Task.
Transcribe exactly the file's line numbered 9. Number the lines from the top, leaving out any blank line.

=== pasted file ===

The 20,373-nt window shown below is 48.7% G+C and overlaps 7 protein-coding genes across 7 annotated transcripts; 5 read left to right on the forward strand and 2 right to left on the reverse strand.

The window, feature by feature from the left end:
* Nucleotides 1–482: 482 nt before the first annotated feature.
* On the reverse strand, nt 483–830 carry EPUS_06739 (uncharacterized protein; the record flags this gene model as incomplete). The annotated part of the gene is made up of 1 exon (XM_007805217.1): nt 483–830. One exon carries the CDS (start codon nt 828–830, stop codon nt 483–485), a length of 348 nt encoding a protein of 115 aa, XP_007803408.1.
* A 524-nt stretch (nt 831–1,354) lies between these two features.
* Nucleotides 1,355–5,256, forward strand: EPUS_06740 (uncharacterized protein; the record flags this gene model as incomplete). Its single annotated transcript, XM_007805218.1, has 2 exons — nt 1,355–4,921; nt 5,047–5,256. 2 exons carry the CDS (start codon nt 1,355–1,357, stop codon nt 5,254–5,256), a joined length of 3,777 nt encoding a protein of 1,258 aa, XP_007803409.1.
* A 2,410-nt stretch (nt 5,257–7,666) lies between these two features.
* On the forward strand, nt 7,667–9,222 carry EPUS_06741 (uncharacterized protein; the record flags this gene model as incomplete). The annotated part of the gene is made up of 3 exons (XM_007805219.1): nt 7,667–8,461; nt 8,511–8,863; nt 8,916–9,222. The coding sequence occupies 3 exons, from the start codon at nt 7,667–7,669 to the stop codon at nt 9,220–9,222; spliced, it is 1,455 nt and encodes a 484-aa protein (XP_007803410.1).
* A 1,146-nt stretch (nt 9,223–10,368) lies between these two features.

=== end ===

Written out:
* A 1,146-nt stretch (nt 9,223–10,368) lies between these two features.